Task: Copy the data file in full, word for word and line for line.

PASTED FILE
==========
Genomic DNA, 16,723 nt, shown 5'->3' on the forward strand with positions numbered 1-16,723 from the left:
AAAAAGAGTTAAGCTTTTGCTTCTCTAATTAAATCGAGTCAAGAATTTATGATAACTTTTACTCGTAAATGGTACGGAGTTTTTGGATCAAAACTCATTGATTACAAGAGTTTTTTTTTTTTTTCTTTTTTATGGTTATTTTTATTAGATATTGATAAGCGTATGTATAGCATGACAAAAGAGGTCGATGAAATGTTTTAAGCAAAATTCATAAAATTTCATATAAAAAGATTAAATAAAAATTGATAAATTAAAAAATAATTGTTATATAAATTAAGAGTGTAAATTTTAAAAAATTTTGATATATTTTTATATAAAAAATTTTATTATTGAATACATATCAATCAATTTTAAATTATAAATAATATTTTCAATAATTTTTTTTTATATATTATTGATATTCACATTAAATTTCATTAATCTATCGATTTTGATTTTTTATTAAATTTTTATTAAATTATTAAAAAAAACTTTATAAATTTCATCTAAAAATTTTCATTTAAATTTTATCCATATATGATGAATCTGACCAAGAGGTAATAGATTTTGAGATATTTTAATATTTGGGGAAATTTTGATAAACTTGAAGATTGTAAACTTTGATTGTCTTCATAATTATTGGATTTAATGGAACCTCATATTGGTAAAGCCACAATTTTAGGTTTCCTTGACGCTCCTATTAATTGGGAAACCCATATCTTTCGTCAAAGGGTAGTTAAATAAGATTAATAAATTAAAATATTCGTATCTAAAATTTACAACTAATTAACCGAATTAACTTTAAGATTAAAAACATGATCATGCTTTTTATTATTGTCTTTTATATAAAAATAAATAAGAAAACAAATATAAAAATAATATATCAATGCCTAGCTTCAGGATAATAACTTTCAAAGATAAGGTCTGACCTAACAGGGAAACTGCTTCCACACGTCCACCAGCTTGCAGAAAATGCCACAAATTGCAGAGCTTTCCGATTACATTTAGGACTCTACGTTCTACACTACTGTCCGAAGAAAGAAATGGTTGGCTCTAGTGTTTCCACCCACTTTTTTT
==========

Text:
Genomic DNA, 16,723 nt, shown 5'->3' on the forward strand with positions numbered 1-16,723 from the left:
AAAAAGAGTTAAGCTTTTGCTTCTCTAATTAAATCGAGTCAAGAATTTATGATAACTTTTACTCGTAAATGGTACGGAGTTTTTGGATCAAAACTCATTGATTACAAGAGTTTTTTTTTTTTTTCTTTTTTATGGTTATTTTTATTAGATATTGATAAGCGTATGTATAGCATGACAAAAGAGGTCGATGAAATGTTTTAAGCAAAATTCATAAAATTTCATATAAAAAGATTAAATAAAAATTGATAAATTAAAAAATAATTGTTATATAAATTAAGAGTGTAAATTTTAAAAAATTTTGATATATTTTTATATAAAAAATTTTATTATTGAATACATATCAATCAATTTTAAATTATAAATAATATTTTCAATAATTTTTTTTTATATATTATTGATATTCACATTAAATTTCATTAATCTATCGATTTTGATTTTTTATTAAATTTTTATTAAATTATTAAAAAAAACTTTATAAATTTCATCTAAAAATTTTCATTTAAATTTTATCCATATATGATGAATCTGACCAAGAGGTAATAGATTTTGAGATATTTTAATATTTGGGGAAATTTTGATAAACTTGAAGATTGTAAACTTTGATTGTCTTCATAATTATTGGATTTAATGGAACCTCATATTGGTAAAGCCACAATTTTAGGTTTCCTTGACGCTCCTATTAATTGGGAAACCCATATCTTTCGTCAAAGGGTAGTTAAATAAGATTAATAAATTAAAATATTCGTATCTAAAATTTACAACTAATTAACCGAATTAACTTTAAGATTAAAAACATGATCATGCTTTTTATTATTGTCTTTTATATAAAAATAAATAAGAAAACAAATATAAAAATAATATATCAATGCCTAGCTTCAGGATAATAACTTTCAAAGATAAGGTCTGACCTAACAGGGAAACTGCTTCCACACGTCCACCAGCTTGCAGAAAATGCCACAAATTGCAGAGCTTTCCGATTACATTTAGGACTCTACGTTCTACACTACTGTCCGAAGAAAGAAATGGTTGGCTCTAGTGTTTCCACCCACTTTTTTT